Entrance school exams: Tips to not get tricked!
Design institutes craft their entrance exams cleverly. If you thought entrance exams are all about them judging you exclusively for your art skills and scholarly expertise, think again! Indeed, those are important. But, the faculty of those coveted institutes have up their sleeves their own methods of separating the wheat from the chaff. We’re letting you in on a secret when we tell you, entrance exams are really all about your visual perception, problem-solving skills, creative abilities and how high on their spectrum you are. Here’s what you need to know:
1 – Observe, observe, observe
Start observing every little thing around you…human, object or animal. God is in the details. Look at the relationships and interactions between all things. Feel the emotional quotient. This is practise for entrance exam questions that test your observation skills through, for example, a demand to draw a mother with a child (human to human), to draw a newspaper vendor with a bicycle (human to object) or to draw an adult with a dog set against the backdrop of a harried morning at 9 am (human to animal). Such questions will not only test your proportion skills of an adult to a dog, but would also test your aptitude for gauging shadow patterns at 9am. Or, you may be asked to draw a composition which would be impossible without an in-depth empathy for elements that might be there in such a situation, their proportion to one another and an interesting perspective from which you have drawn inspiration. Your observations on various material forms including glass, ceramic, wood and metal will be assessed through your shading techniques. Even the most basic objects around you must not be taken for granted. You could be asked to draw them and you will be assessed on how keenly you have absorbed various perspectives surrounding them. Just remember to keep a doodle book on the ready to draw and immortalise all that’s around you.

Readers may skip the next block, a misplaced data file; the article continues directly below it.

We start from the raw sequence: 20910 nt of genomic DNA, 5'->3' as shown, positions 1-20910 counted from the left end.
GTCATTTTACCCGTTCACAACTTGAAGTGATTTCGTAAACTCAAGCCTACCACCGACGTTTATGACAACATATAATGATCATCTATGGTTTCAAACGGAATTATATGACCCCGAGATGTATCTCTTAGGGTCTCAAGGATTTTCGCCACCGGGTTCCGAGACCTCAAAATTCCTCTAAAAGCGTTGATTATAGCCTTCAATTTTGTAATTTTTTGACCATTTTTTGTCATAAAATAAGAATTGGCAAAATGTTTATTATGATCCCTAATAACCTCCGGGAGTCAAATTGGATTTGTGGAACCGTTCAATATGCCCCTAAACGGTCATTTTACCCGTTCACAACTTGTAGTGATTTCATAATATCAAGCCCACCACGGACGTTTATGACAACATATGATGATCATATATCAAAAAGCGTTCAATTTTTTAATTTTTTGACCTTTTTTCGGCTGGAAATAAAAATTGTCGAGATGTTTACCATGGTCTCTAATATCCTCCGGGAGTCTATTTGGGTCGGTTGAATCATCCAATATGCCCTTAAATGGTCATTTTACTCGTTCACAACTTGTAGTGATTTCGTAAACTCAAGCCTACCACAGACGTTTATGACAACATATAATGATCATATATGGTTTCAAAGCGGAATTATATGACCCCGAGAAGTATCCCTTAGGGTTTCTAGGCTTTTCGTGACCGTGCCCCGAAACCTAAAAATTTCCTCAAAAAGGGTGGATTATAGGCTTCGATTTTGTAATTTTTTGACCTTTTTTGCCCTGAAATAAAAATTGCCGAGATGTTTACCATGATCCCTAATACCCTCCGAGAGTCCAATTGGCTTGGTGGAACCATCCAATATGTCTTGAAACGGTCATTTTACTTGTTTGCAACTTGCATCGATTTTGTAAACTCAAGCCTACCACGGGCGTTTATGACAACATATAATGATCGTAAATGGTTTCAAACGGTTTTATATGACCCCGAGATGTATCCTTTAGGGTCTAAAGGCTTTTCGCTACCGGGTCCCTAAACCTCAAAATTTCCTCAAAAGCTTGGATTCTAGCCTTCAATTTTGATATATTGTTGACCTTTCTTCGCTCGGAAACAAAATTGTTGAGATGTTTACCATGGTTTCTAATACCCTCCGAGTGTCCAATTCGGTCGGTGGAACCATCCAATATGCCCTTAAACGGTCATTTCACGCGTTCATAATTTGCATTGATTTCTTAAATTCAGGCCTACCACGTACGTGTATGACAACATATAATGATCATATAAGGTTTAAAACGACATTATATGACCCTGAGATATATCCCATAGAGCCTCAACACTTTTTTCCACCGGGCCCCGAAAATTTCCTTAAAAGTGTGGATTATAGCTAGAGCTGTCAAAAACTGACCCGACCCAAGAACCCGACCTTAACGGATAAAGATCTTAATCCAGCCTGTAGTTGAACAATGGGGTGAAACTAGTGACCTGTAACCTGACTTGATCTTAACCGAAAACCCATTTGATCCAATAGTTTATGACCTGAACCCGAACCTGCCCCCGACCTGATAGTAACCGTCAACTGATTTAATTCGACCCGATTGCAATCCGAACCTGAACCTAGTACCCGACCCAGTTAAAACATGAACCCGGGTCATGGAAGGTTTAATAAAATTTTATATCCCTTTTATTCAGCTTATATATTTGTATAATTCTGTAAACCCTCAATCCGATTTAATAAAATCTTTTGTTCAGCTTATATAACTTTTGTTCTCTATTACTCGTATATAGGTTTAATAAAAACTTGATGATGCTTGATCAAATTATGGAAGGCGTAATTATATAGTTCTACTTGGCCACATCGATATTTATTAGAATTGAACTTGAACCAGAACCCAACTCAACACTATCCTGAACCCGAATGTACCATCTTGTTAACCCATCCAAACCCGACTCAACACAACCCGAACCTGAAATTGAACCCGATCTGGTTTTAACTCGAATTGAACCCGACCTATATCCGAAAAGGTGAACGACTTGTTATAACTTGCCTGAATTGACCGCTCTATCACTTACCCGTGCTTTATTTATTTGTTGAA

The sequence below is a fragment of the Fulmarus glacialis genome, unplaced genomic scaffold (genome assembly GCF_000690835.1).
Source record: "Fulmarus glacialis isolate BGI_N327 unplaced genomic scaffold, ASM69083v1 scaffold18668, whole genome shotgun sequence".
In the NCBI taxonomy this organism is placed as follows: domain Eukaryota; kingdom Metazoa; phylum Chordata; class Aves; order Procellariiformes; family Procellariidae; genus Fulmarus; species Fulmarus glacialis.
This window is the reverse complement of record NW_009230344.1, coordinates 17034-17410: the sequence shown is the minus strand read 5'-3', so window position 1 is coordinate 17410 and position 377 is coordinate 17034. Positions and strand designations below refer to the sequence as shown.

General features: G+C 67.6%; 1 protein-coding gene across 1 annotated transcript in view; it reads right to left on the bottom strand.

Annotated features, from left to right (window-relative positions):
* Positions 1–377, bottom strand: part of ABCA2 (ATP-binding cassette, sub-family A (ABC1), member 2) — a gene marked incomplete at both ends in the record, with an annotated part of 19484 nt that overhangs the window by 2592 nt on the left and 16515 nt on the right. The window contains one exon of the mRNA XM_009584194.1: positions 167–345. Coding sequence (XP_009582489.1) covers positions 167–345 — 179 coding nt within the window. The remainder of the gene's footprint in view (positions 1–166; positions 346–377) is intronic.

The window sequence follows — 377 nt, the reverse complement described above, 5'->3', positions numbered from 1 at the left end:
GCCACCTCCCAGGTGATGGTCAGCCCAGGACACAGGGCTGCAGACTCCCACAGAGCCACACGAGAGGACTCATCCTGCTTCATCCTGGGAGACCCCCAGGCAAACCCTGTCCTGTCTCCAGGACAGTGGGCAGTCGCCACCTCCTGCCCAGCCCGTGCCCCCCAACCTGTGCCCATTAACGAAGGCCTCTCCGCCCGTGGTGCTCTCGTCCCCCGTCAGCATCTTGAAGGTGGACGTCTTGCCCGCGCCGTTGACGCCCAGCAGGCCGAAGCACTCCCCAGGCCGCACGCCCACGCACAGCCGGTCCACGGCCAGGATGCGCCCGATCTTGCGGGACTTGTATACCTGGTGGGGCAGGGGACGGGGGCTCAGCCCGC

2 – Design Dictum
Remember to think on your feet. You could be asked to design a logo, product, symbol, poster, book cover, stamp, product packaging and many other things. The trick is to always be in a state of readiness to get artsy.
3 – Get Elemental: elements and principles of design and colour theory
All top design schools include this concept in their foundation programme. The elements of design are dots, lines and curves, shapes, textures and space. The principles of design are balance, harmony, rhythm, unity and proportion. The tip you need to keep in mind is to make this concept a part of your psyche so that when a question is thrown at you to test this, say for example, if you’re asked to depict happiness using lines, sorrow using circles, festivals using colours, you will be prepared! Through this, an experienced examiner’s trained eye will evaluate your understanding on lines, dots, shapes and colours.
4 – Creative Writing
A picture is worth a thousand words, they say. But, there’s no getting away for you…you absolutely will have to use those thousand words as well! Your entrance exam could include a single picture or a pictorial depiction of a situation as part of your assessment entreating you to write a few words or a story or even a comic strip based on it.
5 – Quantitative and Analytical Ability
This is a technique that is categorically taught at Trendz. There are a few design institutes that construct entrance exam questions related to this area as well.
6 – Know your world: general awareness
Brush up on current affairs and basic general knowledge. This is an important facet of the entrance exam. Read a lot and stay informed…your knowledge of India’s art, culture, brands, history, geography will tide you across many questions that are asked to glean your aptitude for designing based on your awareness of the world that surrounds you.
7 – Archived but not forgotten: history of art
The past might just have all the answers when it comes to designing and cracking design school entrance exams! The history of art, as a subject, throws much light on some of the superlative works of art in the past and their creators. You would do well to not disregard this subject. A few questions on famous artists and their works have been known to have appeared in many an entrance exam!
Entrance exams, if approached in a sensible and careful manner, can be a piece of cake. Use this information for a glimpse into question patterns and remember…practise makes perfect!